According to a report from Inside Asian Gaming, the proposed Legal Framework for Operating Games of Chance in Casinos measure is now destined to be assigned to one of three working committees for further refinement. The source detailed that this process could ultimately result in a more polished version of this legislation being put up for a final vote before the 33-member body sometime before the end of the summer.
Macau is home to over 40 casinos operated by a six-strong club of concessionaires embracing SJM Holdings Limited, Sands China Limited, Galaxy Entertainment Group Limited, Wynn Macau Limited, Melco Resorts and Entertainment Limited and MGM China Holdings Limited. The former Portuguese enclave’s legislators have already passed a draft version of the Amendment to Law Number 16/2001 measure, which is intended to lay out the re-licensing rules and conditions for the next decade.
If passed as currently written and Inside Asian Gaming reported that the inaugural version of the Legal Framework for Operating Games of Chance in Casinos legislation would prevent junket operators from accepting chip or cash payments from their customers by establishing a specific ‘unlawful acceptance of deposits’ crime. The draft edition would purportedly moreover prohibit such firms from securing specific areas of any local casino for the purposes of gaming, which would have the overall effect of extinguishing all of the city’s dedicated VIP rooms.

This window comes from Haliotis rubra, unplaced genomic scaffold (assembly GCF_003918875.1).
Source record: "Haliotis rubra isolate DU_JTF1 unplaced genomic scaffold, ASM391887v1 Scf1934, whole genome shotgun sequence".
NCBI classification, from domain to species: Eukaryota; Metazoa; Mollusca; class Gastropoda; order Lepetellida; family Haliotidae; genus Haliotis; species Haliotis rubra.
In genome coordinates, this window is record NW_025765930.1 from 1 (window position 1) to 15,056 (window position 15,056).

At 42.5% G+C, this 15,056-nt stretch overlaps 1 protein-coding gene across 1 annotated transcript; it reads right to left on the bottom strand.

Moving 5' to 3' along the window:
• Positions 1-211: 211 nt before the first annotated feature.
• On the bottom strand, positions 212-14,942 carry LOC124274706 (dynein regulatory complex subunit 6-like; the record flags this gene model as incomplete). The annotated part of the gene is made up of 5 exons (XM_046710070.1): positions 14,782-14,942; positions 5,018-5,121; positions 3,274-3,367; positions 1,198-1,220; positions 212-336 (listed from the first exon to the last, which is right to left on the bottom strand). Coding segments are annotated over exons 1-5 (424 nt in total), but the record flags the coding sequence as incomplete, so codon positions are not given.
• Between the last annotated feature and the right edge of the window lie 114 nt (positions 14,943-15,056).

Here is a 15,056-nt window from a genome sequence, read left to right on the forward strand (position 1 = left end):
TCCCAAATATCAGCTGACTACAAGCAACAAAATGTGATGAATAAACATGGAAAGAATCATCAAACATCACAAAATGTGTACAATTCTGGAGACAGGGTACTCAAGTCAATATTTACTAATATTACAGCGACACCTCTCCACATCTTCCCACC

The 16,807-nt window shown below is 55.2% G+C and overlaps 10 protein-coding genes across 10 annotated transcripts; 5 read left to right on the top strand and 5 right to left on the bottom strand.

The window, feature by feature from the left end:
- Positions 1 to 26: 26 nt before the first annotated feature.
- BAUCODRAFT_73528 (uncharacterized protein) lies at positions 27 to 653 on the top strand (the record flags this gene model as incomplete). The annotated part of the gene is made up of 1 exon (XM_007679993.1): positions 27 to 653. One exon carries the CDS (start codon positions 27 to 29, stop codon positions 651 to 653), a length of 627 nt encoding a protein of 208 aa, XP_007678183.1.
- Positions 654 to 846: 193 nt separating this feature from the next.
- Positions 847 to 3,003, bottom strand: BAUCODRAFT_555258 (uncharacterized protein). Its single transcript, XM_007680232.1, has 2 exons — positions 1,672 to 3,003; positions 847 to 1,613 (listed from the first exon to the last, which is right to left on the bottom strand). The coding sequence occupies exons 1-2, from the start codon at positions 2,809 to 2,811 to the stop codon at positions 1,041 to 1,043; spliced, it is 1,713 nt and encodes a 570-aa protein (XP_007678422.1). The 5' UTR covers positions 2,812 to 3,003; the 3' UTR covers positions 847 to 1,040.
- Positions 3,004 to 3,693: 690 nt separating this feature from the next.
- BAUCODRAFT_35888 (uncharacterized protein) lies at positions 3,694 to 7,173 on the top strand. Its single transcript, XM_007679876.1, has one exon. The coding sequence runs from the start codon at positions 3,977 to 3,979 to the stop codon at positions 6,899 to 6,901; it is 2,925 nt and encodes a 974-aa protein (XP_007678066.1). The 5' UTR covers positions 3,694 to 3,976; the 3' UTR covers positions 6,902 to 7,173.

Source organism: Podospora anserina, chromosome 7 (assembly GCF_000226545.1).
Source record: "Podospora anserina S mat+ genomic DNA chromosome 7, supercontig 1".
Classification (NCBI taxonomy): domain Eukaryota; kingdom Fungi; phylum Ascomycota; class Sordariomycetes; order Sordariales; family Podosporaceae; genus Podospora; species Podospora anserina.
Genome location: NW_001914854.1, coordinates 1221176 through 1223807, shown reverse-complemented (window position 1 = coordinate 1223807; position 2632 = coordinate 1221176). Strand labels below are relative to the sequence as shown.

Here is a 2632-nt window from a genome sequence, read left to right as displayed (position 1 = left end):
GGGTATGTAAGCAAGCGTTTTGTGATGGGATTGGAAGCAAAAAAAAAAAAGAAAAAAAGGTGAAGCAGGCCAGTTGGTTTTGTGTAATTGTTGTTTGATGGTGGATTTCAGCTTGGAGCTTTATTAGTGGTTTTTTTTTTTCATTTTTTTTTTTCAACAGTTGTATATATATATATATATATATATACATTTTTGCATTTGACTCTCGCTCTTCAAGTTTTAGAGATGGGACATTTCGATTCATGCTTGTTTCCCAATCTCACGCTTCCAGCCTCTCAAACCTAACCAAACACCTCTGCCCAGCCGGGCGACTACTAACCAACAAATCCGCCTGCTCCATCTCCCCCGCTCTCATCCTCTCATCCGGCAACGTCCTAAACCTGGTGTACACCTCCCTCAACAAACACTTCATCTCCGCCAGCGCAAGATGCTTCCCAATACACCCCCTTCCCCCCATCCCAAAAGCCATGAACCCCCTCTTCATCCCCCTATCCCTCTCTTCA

Macau is a city of almost 650,000 people but it has reportedly long been a popular holiday destination for hundreds of thousands of mainland Chinese tourists as well as gamblers from as far afield as Japan, South Korea and the United States. The draft version of the Legal Framework for Operating Games of Chance in Casinos would also purportedly bar junkets firms and licensed casino operators from sharing revenues or working with others via so-called ‘split commission’ agreements.
Local legislators Ron Lam U Tou was the sole dissenting voice at the Wednesday vote of the Legislative Assembly and he reportedly asked the government to ‘explain the figures’ around satellite casinos. Elected in September, the legislator purportedly furthermore asserted that he will again oppose the measure ‘if the government does not have a clear explanation’ due to the fact that it should be aimed at the ‘healthy development of the gaming industry’ and not the destruction of an important local industry.
In response and Macau’s Economy and Finance Secretary, Lei Wai Nong, reportedly disclosed that the tenets of the Legal Framework for Operating Games of Chance in Casinos have been designed simply to clarify the systems that govern junkets. The China-born civil servant purportedly then asserted that the government is just attempting to solve multiple problems in the local casino industry while maintaining its position as a key source of public funds, which is evidenced by the recent decision to extend the licenses of the current six operators by a further six months to the end of the year.